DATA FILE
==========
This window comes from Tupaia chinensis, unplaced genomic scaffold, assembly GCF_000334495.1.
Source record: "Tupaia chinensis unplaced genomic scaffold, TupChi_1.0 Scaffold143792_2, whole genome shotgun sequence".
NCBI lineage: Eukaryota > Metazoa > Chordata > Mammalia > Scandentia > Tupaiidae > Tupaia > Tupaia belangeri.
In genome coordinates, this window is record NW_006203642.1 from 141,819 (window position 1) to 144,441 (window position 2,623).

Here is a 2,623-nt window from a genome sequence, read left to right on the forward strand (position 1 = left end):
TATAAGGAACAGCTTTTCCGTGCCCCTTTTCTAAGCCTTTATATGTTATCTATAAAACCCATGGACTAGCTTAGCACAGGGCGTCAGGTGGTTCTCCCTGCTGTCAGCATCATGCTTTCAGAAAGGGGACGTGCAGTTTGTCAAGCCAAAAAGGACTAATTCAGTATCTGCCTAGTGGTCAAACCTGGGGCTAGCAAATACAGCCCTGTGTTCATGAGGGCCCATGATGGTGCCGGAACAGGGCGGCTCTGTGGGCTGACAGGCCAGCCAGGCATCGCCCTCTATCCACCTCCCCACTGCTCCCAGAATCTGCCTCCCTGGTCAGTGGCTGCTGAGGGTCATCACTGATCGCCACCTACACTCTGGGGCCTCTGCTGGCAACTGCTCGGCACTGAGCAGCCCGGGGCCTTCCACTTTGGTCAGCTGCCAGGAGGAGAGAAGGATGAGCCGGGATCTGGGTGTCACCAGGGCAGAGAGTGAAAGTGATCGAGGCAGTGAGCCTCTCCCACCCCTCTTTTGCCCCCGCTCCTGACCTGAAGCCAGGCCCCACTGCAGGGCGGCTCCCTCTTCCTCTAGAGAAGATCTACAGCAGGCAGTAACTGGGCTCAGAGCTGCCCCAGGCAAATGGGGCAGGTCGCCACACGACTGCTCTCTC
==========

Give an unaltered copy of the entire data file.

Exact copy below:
This window comes from Tupaia chinensis, unplaced genomic scaffold, assembly GCF_000334495.1.
Source record: "Tupaia chinensis unplaced genomic scaffold, TupChi_1.0 Scaffold143792_2, whole genome shotgun sequence".
NCBI lineage: Eukaryota > Metazoa > Chordata > Mammalia > Scandentia > Tupaiidae > Tupaia > Tupaia belangeri.
In genome coordinates, this window is record NW_006203642.1 from 141,819 (window position 1) to 144,441 (window position 2,623).

Here is a 2,623-nt window from a genome sequence, read left to right on the forward strand (position 1 = left end):
TATAAGGAACAGCTTTTCCGTGCCCCTTTTCTAAGCCTTTATATGTTATCTATAAAACCCATGGACTAGCTTAGCACAGGGCGTCAGGTGGTTCTCCCTGCTGTCAGCATCATGCTTTCAGAAAGGGGACGTGCAGTTTGTCAAGCCAAAAAGGACTAATTCAGTATCTGCCTAGTGGTCAAACCTGGGGCTAGCAAATACAGCCCTGTGTTCATGAGGGCCCATGATGGTGCCGGAACAGGGCGGCTCTGTGGGCTGACAGGCCAGCCAGGCATCGCCCTCTATCCACCTCCCCACTGCTCCCAGAATCTGCCTCCCTGGTCAGTGGCTGCTGAGGGTCATCACTGATCGCCACCTACACTCTGGGGCCTCTGCTGGCAACTGCTCGGCACTGAGCAGCCCGGGGCCTTCCACTTTGGTCAGCTGCCAGGAGGAGAGAAGGATGAGCCGGGATCTGGGTGTCACCAGGGCAGAGAGTGAAAGTGATCGAGGCAGTGAGCCTCTCCCACCCCTCTTTTGCCCCCGCTCCTGACCTGAAGCCAGGCCCCACTGCAGGGCGGCTCCCTCTTCCTCTAGAGAAGATCTACAGCAGGCAGTAACTGGGCTCAGAGCTGCCCCAGGCAAATGGGGCAGGTCGCCACACGACTGCTCTCTC